Thursday, July 7, 2011

Republica del Ecuador: Out of the Beach and into the Jungle

Upon our return to Quito from Papallacta, there was some business in order.  Laundry to be done, repacking to do, church to attend...even a movie to watch (insert shameless plug for "Mama Mia" here).  Most importantly, we were eagerly awaiting the joyous arrival of more family from the States.  Leni's aunt Carol, her two sons (Patrick and Adrian), and daugher-in-law (Carol Ann) - all from the Dallas area - would be joining us for the second of our two weeks in Ecuador.  


A couple months ago when I found out these yahoos were coming on the trip, I was psyched.  These were each people I very much but, unfortunately, not people I got to see often anymore.  

Carol and crew arrived in the evening on Sunday and on Monday, we were ready to make the 6ish hour journey to the coast for a few days on the beach.  For this trip, we hired a driver and a van to haul us and our stuff everywhere.  There were 9 of us and we had asked for a 16 passenger van, thinking it was one step up from what we technically needed but that with bags for that many people, it would be much more comfortable.  What showed up that morning to pick us up was monstrous!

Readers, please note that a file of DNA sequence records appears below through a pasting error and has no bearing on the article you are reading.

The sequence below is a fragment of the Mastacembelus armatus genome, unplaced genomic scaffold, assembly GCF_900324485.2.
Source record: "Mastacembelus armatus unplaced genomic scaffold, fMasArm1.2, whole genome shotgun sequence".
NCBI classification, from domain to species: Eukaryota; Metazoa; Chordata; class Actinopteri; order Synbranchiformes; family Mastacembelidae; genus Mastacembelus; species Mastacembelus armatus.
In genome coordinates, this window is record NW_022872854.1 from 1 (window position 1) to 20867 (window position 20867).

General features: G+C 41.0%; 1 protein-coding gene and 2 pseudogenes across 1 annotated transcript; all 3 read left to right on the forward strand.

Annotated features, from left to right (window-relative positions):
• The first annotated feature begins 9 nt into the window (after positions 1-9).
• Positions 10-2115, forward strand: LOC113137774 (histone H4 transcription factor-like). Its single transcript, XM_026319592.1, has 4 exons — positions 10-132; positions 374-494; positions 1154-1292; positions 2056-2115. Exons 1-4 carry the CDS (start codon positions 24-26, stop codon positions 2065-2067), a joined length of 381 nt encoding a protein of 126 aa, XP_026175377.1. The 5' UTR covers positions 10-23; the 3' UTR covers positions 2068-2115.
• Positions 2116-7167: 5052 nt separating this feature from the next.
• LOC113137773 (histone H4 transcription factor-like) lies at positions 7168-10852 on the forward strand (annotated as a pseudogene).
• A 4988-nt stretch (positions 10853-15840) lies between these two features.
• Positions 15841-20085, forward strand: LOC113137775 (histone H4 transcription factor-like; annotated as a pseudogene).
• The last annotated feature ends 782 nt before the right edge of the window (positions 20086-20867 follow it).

All of us from shortest to tallest, including our awesome driver
There was so much room, it was ridiculous.  There must have been seats for 25 people!  Quite comfy.  And our driver, Germel was awesome too!  That was good because the deal was that, since it was such a distant desination, he was going to drive us and then stay with us for the week.  He was a great guy and I think he really enjoyed being with us.  He even stuck up for us and helped us out when the van company tried to overcharge us!

So off to the beach we went!  

Hours and hours later, we rolled into Playa Escondida (translation: hidden beach).  Playa Escondida is an "ecological retreat" facility which means that a lot of their policies and buildings are very "green".  For example, we used composting toilets, took cool showers (hardly a problem when it is so warm out!), slept in open air rooms, etc.